With an aging Pittsburgh team starting to lose key players due to injuries, a promising 2010 season thus far is beginning to look a lot more like 2007 and 2009, and that should scare the dickens out of Steeler fans.
The Pittsburgh Post-Gazette is reporting that Max Starks’ neck injury is much more serious than initially thought and the veteran starting left tackle may be lost for the season. This would mark the second starting offensive tackle Pittsburgh has lost this year, since Willie Colon tore his Achilles right before training camp.
At best Starks is an average NFL starting left tackle, a position where most teams place their best offensive lineman. The problem is that the fall-off behind him on the Pittsburgh roster is precipitous. The Steelers have only three options to replace Starks if he is indeed lost for the season and none engender much hope that this team will win a seventh Super Bowl title.
The first option and the most likely for this Sunday’s game against New England is to insert veteran, journeyman Jonathan Scott at left tackle. Scott has seen action at both tackle spots this fall. While his play has been inconsistent, it has been much better than anticipated after Scott yielded 8.5 sacks in 8 starts last year for Buffalo and signed with Pittsburgh for a non-guaranteed, veteran’s minimum contract after receiving no other free-agent offers.
Pittsburgh will likely have to give Scott a lot of help against certain opponents, including outright double-teams, chips by Heath Miller and Hines Ward that will further slown down a receiving corps that has struggled to get open on hot reads, and utilize far more plays that keep a running back on the left side beside quarterback Ben Roethlisberger on passing downs.
However, if the Scott experiment at left tackle proves disastrous, Pittsburgh may opt to flip Scott to right tackle and move Flozell Adams from the rightside to left tackle, a position where he was a 5-time Pro-Bowl selection for the Cowboys, including as recently as 2008.
Adams has clearly lost a step or two since his prime. His signing was the best the Steelers could do to replace Colon and his transition to right tackle has been far from flawless. However, considering the circumstances, he was a great signee by the Steelers and he may still be better at left tackle due to his familiarity with the position.
The final of three realistic options for Pittsburgh would be to move starting right guard Trai Essex to left tackle, a position where Essex saw action and some spot starting duty earlier in his career. Doug Legursky, who started four games at right guard while Essex was sidelined this year, would return to the starting lineup. However, this is the least likely option, since Essex was not very good at left tackle when he was younger, lighter and quicker, and Legursky was unimpressive as a starter at right guard this fall.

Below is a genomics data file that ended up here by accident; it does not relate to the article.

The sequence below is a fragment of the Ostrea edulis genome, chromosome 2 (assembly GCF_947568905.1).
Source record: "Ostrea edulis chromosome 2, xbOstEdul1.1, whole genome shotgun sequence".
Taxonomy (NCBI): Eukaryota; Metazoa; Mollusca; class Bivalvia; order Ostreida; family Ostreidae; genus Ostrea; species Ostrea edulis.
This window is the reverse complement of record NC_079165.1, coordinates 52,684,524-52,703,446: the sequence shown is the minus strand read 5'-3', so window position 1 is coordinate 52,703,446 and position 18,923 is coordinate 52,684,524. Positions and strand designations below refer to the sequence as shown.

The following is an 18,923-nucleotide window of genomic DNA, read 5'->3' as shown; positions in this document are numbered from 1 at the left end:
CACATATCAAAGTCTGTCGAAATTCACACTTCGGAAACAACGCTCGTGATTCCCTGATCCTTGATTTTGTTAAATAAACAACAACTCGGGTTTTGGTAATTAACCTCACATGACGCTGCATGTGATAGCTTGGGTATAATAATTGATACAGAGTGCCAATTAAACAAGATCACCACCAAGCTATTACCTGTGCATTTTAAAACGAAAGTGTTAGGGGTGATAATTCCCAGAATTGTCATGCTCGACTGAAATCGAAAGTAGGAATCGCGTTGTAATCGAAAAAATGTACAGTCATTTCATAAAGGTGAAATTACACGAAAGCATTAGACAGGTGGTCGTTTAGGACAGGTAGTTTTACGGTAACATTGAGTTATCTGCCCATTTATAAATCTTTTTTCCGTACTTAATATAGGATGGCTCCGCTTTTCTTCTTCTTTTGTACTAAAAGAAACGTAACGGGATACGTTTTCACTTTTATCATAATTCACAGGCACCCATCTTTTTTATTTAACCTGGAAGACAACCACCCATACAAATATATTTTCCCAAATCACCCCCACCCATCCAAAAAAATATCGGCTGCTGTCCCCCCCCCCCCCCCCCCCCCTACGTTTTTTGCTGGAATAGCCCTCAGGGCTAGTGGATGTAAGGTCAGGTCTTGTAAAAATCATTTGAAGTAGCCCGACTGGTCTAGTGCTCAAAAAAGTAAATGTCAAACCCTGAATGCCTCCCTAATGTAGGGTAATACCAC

This injury is particularly frustrating because Pittsburgh’s lack of depth at offensive tackle is self-created due to a drafting philosophy of taking the best player available that has paid off very well for certain positions. However, the Steelers are the only team among 32 NFL franchises that did not draft an offensive tackle prospect in the first two rounds of the NFL Draft over the last decade (2001-10).
It is true that teams often reach for tackle prospects due to the importance of the position and thus too many of these picks end up busts. But when everybody is reaching for players at a specific position, you have to eventually reach as well or you end up with a situation like Pittsburgh currently finds itself at tackle.
Some thought the Steelers reached somewhat the last time it actually took an offensive tackle in the first two rounds, tabbing undersized Marvel Smith from Arizona State early in the second round of the 2000 NFL Draft. Smith turned out to be arguably the Steelers’ best offensive tackle over the last 20 years. You can expect Pittsburgh to finally reach for an offensive tackle in the first two rounds of a 2011 NFL Draft that appears weak at that spot compared to recent years.
Unfortunately, that reactive decision will not help the Steelers’ predicament right now. All we can hope for now is that Scott goes from being a mildly pleasant surprise as a reserve tackle to shocking scouts of 31 other franchises by emerging as a quality starting left tackle in a league that places more value on this position than any other.